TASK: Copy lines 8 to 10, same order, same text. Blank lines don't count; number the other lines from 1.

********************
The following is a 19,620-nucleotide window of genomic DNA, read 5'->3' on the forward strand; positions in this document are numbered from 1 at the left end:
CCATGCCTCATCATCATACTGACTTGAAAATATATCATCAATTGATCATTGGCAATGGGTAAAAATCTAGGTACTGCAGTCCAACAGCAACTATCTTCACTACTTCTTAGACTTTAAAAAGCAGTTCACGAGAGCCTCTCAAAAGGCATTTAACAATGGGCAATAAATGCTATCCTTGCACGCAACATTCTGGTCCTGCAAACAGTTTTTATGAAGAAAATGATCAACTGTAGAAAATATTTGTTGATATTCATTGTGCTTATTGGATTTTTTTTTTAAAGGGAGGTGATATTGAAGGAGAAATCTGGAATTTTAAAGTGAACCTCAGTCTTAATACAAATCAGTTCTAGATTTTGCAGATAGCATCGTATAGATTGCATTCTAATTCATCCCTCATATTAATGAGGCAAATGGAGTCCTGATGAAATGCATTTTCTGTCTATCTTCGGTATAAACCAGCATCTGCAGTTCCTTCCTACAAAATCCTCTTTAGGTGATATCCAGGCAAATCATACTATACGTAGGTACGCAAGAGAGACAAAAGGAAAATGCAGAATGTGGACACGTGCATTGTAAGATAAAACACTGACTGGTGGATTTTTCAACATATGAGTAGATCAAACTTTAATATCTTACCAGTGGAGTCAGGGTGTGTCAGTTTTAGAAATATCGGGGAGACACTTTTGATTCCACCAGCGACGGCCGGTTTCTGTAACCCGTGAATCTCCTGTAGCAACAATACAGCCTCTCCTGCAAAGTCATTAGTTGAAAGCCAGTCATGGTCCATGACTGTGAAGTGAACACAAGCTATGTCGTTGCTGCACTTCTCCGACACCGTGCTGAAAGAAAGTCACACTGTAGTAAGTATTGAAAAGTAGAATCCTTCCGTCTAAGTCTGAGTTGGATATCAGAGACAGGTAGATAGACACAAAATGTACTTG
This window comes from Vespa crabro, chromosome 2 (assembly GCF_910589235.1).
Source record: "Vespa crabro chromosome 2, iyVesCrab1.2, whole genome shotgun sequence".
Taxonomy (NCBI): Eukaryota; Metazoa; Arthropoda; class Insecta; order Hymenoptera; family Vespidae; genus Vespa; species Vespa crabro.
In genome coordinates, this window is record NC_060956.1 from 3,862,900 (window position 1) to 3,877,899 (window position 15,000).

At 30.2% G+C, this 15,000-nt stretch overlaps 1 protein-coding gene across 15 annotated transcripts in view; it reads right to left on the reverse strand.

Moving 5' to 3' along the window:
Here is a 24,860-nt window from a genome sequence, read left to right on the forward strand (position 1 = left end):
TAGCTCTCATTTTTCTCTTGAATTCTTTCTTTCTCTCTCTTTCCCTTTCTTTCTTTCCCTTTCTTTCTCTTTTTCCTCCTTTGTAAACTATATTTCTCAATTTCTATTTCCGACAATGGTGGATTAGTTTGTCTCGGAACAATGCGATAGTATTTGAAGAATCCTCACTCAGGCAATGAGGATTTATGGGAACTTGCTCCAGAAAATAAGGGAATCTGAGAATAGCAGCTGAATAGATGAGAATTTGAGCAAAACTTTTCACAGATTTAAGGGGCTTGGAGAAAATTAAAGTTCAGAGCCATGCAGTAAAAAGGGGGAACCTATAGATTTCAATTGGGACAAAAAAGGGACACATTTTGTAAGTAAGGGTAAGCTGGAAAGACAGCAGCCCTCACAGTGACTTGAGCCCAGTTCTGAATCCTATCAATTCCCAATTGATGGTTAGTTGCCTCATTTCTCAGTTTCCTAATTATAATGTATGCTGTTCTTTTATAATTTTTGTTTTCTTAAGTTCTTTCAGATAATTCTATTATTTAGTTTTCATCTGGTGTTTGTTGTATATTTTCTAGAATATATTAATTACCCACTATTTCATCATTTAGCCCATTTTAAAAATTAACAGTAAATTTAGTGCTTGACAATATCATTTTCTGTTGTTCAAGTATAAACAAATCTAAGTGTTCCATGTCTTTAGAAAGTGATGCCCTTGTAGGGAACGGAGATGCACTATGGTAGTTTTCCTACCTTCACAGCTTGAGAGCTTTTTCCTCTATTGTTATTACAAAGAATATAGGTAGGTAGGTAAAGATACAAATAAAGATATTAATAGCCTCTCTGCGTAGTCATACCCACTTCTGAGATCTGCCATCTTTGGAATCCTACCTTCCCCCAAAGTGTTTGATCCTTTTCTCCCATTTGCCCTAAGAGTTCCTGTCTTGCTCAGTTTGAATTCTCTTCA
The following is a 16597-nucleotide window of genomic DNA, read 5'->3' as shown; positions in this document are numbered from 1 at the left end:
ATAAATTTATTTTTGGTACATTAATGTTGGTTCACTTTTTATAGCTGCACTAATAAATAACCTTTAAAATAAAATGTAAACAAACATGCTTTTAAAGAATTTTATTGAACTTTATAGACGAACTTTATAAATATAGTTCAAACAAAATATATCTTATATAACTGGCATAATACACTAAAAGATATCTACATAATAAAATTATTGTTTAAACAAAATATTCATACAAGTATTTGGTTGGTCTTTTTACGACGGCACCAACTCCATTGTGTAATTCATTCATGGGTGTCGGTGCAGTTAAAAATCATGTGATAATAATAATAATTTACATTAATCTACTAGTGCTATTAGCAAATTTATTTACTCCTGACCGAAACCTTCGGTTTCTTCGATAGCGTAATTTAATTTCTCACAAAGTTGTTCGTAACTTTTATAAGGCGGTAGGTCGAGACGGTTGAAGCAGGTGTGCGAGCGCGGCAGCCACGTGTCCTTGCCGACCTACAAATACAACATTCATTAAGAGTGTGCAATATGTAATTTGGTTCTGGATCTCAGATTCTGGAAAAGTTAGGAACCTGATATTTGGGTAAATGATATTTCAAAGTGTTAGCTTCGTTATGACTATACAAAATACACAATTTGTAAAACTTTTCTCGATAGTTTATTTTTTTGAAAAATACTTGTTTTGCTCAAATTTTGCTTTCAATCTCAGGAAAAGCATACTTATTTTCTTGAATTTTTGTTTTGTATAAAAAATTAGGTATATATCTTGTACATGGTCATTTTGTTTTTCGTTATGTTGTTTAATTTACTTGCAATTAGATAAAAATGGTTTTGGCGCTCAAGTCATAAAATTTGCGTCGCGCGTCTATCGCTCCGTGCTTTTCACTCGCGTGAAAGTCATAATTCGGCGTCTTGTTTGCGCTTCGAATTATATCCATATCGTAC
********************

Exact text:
Moving 5' to 3' along the window:
Here is a 24,860-nt window from a genome sequence, read left to right on the forward strand (position 1 = left end):
TAGCTCTCATTTTTCTCTTGAATTCTTTCTTTCTCTCTCTTTCCCTTTCTTTCTTTCCCTTTCTTTCTCTTTTTCCTCCTTTGTAAACTATATTTCTCAATTTCTATTTCCGACAATGGTGGATTAGTTTGTCTCGGAACAATGCGATAGTATTTGAAGAATCCTCACTCAGGCAATGAGGATTTATGGGAACTTGCTCCAGAAAATAAGGGAATCTGAGAATAGCAGCTGAATAGATGAGAATTTGAGCAAAACTTTTCACAGATTTAAGGGGCTTGGAGAAAATTAAAGTTCAGAGCCATGCAGTAAAAAGGGGGAACCTATAGATTTCAATTGGGACAAAAAAGGGACACATTTTGTAAGTAAGGGTAAGCTGGAAAGACAGCAGCCCTCACAGTGACTTGAGCCCAGTTCTGAATCCTATCAATTCCCAATTGATGGTTAGTTGCCTCATTTCTCAGTTTCCTAATTATAATGTATGCTGTTCTTTTATAATTTTTGTTTTCTTAAGTTCTTTCAGATAATTCTATTATTTAGTTTTCATCTGGTGTTTGTTGTATATTTTCTAGAATATATTAATTACCCACTATTTCATCATTTAGCCCATTTTAAAAATTAACAGTAAATTTAGTGCTTGACAATATCATTTTCTGTTGTTCAAGTATAAACAAATCTAAGTGTTCCATGTCTTTAGAAAGTGATGCCCTTGTAGGGAACGGAGATGCACTATGGTAGTTTTCCTACCTTCACAGCTTGAGAGCTTTTTCCTCTATTGTTATTACAAAGAATATAGGTAGGTAGGTAAAGATACAAATAAAGATATTAATAGCCTCTCTGCGTAGTCATACCCACTTCTGAGATCTGCCATCTTTGGAATCCTACCTTCCCCCAAAGTGTTTGATCCTTTTCTCCCATTTGCCCTAAGAGTTCCTGTCTTGCTCAGTTTGAATTCTCTTCA